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LCC: an excellent interlude

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  • LCC: an excellent interlude

    My rating: 8/10

    As background: I've played the first 9 adventure games so far, and love them, but they are very time consuming. I'm the kind of sleuth who jots down notes on every conversation or secret message! :) When work gets busy, though, the games stretch out over too long a period and the brain-wracking scavenger hunts just get frustrating.

    I'd tried other hidden object games (namely, Ravenhearst) and found them to be a glorified version of I Spy--fun for a little while, but ultimately repetitive, with searches that had no connection to the plot.

    When Her Interactive offered the Dossier games for $9.99 in the fall, I tried the demo and was quickly sucked in. I purchased both of them, and played LCC over one week.

    The graphics and tasks are not on the same level as the adventure series, but that was never the intent. Instead, the game was entertaining in its own right. You not only have to find objects, but pair them with other objects appropriately, or use them for another goal. The scoring system is a strong motivation; correct pairs, correct answers, or a correct sequence of tasks will earn points, and a high enough score at the end earns an alternate ending. It makes you stop and think about what you are doing, rather than just click blindly.

    I thought the characters were all entertaining (the actress was my favorite), and equally plausible as suspects. The plot, though a little reminiscent of the Hollywood connection from the Nancy Drew movie, has HI's signature blend of past and present mysteries, one of my favorite elements of their games.

    A few of the tasks were repetitive, because they needed to be done multiple times (e.g. the game that allows you to pick a lock), and others required speed to complete, but overall I found them to be creative and challenging.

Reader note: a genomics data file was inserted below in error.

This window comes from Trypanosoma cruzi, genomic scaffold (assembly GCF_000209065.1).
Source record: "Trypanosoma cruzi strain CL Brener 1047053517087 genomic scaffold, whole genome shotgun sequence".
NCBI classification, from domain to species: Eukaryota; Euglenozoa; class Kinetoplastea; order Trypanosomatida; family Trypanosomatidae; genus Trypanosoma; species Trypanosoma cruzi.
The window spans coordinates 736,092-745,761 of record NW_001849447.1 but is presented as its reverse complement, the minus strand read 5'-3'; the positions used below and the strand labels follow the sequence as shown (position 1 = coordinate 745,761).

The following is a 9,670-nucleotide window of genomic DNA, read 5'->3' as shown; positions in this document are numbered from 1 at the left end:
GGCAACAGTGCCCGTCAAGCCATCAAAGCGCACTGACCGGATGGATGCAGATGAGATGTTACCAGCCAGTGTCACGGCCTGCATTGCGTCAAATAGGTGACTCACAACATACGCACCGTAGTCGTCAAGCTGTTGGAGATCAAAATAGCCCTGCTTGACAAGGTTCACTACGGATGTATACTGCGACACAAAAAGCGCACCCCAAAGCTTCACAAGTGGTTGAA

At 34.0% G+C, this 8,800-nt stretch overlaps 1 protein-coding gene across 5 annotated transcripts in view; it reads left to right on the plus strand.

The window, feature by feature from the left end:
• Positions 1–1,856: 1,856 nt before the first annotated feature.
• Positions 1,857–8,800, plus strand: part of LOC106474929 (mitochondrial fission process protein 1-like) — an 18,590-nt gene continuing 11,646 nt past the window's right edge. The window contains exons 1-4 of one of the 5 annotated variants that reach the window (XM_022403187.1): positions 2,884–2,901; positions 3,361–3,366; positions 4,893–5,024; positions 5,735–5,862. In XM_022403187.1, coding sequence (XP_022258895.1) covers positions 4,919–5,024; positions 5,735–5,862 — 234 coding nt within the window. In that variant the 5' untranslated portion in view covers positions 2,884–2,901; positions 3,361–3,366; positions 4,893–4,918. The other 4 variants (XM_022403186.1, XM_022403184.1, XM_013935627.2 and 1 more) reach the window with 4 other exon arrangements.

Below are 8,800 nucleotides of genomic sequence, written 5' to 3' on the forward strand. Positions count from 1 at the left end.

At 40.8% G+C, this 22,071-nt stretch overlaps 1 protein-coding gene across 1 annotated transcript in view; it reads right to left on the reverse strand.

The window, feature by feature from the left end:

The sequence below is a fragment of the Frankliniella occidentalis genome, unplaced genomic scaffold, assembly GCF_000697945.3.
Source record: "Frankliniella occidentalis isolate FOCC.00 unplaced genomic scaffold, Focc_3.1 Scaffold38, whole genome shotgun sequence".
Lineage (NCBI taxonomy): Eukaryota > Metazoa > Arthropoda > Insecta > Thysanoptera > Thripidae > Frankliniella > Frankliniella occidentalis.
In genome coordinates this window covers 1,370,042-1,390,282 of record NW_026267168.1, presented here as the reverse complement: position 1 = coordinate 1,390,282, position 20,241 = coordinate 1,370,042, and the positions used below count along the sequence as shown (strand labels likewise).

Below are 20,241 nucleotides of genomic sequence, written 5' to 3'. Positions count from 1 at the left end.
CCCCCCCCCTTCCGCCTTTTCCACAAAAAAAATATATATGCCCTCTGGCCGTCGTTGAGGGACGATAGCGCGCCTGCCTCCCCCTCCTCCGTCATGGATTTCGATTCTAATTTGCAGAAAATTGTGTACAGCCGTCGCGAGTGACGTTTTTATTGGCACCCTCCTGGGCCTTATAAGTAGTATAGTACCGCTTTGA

In some ways LLC was less frustrating than an adventure game; the magnifying glass still turns red when an object is clickable, but a number in the corner of the screen tells you how many more objects need to be clicked to complete a task. There are also hints available if you get stuck. There were never times when I felt I had no direction as to what to do next, as has happened occasionally in adventure games

    I think the games will have a fairly high replay value. About two months passed between when I played the demo and the full game, and didn't completely remember the tasks I had done. At this point it has been four months since I finished the game, and I could tell you a lot of the "what" but not as much "how." I know I will want to play again in the future to beat my score! I consider myself a pretty astute player and thought I did well, but wasn't high enough to get the alternate ending.

    One of my few complaints about the game is that there is no in-game method to keep track of information, as you get points for answering characters' questions correctly. I have a pretty good memory and did fine over a week, but some of the questions relied on details. I would have to take notes if I spread this out longer, like the adventure games.

    Overall, I really enjoyed this title and am looking forward to playing the next one in the series!
    ¦¨¨¨¨¨****`¤×-..,¸,..-פ´****¨¨¨¨¨¦.If life’s a mystery,
    ¦...................¦..,•*¨¯¨*•,......¦.I hope the author is
    ¦...................¦..¨•.¸_¸.•¨......¦.Carolyn Keene!
    ¦...................¦..................¦.© mystrygirl87